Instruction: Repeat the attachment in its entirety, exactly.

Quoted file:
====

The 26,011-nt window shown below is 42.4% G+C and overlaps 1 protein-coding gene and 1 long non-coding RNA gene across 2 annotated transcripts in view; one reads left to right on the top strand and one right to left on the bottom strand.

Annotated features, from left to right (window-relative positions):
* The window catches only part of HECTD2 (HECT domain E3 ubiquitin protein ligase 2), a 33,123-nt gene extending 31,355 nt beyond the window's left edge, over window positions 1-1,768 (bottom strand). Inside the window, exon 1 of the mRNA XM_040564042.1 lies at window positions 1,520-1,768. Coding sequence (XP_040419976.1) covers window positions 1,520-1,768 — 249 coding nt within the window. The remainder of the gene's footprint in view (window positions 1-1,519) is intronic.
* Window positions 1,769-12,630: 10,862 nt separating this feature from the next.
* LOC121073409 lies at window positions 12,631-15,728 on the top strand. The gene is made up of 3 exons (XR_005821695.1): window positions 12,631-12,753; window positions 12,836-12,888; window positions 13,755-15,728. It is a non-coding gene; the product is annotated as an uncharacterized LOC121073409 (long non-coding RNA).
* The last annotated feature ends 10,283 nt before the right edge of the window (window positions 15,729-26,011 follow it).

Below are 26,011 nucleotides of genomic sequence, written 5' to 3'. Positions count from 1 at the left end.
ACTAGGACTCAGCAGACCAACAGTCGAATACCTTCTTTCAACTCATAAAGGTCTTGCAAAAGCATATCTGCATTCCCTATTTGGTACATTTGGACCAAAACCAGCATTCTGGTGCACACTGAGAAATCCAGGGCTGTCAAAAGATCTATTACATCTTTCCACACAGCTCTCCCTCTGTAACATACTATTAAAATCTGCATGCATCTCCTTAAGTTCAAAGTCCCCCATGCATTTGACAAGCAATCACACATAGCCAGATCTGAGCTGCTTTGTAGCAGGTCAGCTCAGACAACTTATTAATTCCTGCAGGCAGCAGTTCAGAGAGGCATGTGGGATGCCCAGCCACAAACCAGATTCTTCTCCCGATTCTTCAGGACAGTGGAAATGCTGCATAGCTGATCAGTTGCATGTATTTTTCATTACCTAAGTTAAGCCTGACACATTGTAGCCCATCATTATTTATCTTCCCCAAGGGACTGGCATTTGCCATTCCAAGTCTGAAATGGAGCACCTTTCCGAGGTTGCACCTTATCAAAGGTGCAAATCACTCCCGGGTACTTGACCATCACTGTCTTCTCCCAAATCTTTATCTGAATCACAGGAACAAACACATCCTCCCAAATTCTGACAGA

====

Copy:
The 26,011-nt window shown below is 42.4% G+C and overlaps 1 protein-coding gene and 1 long non-coding RNA gene across 2 annotated transcripts in view; one reads left to right on the top strand and one right to left on the bottom strand.

Annotated features, from left to right (window-relative positions):
* The window catches only part of HECTD2 (HECT domain E3 ubiquitin protein ligase 2), a 33,123-nt gene extending 31,355 nt beyond the window's left edge, over window positions 1-1,768 (bottom strand). Inside the window, exon 1 of the mRNA XM_040564042.1 lies at window positions 1,520-1,768. Coding sequence (XP_040419976.1) covers window positions 1,520-1,768 — 249 coding nt within the window. The remainder of the gene's footprint in view (window positions 1-1,519) is intronic.
* Window positions 1,769-12,630: 10,862 nt separating this feature from the next.
* LOC121073409 lies at window positions 12,631-15,728 on the top strand. The gene is made up of 3 exons (XR_005821695.1): window positions 12,631-12,753; window positions 12,836-12,888; window positions 13,755-15,728. It is a non-coding gene; the product is annotated as an uncharacterized LOC121073409 (long non-coding RNA).
* The last annotated feature ends 10,283 nt before the right edge of the window (window positions 15,729-26,011 follow it).

Below are 26,011 nucleotides of genomic sequence, written 5' to 3'. Positions count from 1 at the left end.
ACTAGGACTCAGCAGACCAACAGTCGAATACCTTCTTTCAACTCATAAAGGTCTTGCAAAAGCATATCTGCATTCCCTATTTGGTACATTTGGACCAAAACCAGCATTCTGGTGCACACTGAGAAATCCAGGGCTGTCAAAAGATCTATTACATCTTTCCACACAGCTCTCCCTCTGTAACATACTATTAAAATCTGCATGCATCTCCTTAAGTTCAAAGTCCCCCATGCATTTGACAAGCAATCACACATAGCCAGATCTGAGCTGCTTTGTAGCAGGTCAGCTCAGACAACTTATTAATTCCTGCAGGCAGCAGTTCAGAGAGGCATGTGGGATGCCCAGCCACAAACCAGATTCTTCTCCCGATTCTTCAGGACAGTGGAAATGCTGCATAGCTGATCAGTTGCATGTATTTTTCATTACCTAAGTTAAGCCTGACACATTGTAGCCCATCATTATTTATCTTCCCCAAGGGACTGGCATTTGCCATTCCAAGTCTGAAATGGAGCACCTTTCCGAGGTTGCACCTTATCAAAGGTGCAAATCACTCCCGGGTACTTGACCATCACTGTCTTCTCCCAAATCTTTATCTGAATCACAGGAACAAACACATCCTCCCAAATTCTGACAGA